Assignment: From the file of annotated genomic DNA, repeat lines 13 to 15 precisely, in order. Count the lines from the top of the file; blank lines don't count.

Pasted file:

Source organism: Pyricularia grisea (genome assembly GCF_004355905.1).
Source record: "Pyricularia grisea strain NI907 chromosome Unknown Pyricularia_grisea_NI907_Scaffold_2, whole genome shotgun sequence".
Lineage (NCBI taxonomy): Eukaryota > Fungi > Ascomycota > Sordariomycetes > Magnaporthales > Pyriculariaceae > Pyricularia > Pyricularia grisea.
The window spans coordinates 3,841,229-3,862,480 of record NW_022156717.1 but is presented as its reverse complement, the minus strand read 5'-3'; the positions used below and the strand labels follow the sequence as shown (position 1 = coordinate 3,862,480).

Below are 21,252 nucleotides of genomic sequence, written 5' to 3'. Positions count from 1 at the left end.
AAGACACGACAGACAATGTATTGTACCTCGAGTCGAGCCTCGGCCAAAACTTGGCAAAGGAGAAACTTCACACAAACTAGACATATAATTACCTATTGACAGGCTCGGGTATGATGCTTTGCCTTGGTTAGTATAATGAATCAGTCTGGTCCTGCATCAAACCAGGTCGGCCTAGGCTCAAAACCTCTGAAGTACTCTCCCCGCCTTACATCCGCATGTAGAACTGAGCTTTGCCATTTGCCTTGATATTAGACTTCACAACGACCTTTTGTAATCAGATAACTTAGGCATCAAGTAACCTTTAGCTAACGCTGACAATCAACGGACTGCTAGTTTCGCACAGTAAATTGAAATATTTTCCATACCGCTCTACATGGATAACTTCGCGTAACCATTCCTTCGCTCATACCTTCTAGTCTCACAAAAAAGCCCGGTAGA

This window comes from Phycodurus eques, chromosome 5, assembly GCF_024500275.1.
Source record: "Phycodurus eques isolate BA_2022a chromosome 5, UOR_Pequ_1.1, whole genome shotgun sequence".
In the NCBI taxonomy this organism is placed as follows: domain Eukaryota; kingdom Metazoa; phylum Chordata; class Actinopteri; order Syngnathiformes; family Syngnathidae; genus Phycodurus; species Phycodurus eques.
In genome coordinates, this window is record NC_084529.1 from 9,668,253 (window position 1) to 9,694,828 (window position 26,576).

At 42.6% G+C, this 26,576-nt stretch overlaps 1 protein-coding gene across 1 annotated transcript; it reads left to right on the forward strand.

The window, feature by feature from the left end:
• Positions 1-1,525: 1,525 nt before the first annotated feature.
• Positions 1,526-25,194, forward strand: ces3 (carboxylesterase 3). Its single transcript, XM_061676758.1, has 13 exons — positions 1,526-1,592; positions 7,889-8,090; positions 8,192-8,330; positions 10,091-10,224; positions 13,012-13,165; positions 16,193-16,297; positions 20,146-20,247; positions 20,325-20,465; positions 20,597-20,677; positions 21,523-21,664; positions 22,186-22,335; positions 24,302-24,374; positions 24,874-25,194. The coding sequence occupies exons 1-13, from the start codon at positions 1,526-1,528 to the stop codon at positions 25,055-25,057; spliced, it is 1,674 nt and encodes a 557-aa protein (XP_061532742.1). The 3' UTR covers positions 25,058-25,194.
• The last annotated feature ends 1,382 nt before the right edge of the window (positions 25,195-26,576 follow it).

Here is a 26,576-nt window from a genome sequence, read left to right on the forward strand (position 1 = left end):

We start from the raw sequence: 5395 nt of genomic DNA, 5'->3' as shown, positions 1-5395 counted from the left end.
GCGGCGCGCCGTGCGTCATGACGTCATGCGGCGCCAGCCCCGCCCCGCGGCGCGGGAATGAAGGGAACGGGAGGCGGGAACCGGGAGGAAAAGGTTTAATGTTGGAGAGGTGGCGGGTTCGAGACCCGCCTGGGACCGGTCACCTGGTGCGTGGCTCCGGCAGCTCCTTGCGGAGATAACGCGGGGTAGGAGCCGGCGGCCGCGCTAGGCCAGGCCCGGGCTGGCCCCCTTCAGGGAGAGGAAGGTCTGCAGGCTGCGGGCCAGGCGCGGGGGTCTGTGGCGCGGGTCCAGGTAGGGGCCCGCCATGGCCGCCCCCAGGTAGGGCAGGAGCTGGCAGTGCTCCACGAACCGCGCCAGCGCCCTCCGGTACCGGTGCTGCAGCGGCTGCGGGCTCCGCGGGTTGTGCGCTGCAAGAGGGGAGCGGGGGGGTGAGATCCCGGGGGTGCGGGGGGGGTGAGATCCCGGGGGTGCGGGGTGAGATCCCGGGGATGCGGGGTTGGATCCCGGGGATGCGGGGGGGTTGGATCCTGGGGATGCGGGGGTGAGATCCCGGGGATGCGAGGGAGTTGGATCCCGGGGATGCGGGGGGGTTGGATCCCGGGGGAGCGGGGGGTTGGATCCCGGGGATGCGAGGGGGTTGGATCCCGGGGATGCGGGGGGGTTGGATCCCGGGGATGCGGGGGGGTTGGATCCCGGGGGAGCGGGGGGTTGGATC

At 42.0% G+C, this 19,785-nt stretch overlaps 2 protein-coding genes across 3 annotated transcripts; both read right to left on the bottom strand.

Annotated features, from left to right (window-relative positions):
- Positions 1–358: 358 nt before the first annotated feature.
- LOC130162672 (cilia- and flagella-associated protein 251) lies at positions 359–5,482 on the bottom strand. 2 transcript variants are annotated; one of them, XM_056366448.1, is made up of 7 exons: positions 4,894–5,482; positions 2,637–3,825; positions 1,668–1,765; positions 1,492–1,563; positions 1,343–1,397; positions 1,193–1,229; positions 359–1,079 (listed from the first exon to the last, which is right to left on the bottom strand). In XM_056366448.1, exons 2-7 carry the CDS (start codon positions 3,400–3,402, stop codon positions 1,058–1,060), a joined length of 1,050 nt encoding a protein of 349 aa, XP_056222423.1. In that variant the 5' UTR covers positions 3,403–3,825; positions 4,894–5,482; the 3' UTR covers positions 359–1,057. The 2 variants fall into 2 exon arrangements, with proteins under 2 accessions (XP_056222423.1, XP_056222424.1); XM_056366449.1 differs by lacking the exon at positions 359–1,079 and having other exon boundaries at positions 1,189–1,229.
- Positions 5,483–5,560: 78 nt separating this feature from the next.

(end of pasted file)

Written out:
• Positions 1-1,525: 1,525 nt before the first annotated feature.
• Positions 1,526-25,194, forward strand: ces3 (carboxylesterase 3). Its single transcript, XM_061676758.1, has 13 exons — positions 1,526-1,592; positions 7,889-8,090; positions 8,192-8,330; positions 10,091-10,224; positions 13,012-13,165; positions 16,193-16,297; positions 20,146-20,247; positions 20,325-20,465; positions 20,597-20,677; positions 21,523-21,664; positions 22,186-22,335; positions 24,302-24,374; positions 24,874-25,194. The coding sequence occupies exons 1-13, from the start codon at positions 1,526-1,528 to the stop codon at positions 25,055-25,057; spliced, it is 1,674 nt and encodes a 557-aa protein (XP_061532742.1). The 3' UTR covers positions 25,058-25,194.
• The last annotated feature ends 1,382 nt before the right edge of the window (positions 25,195-26,576 follow it).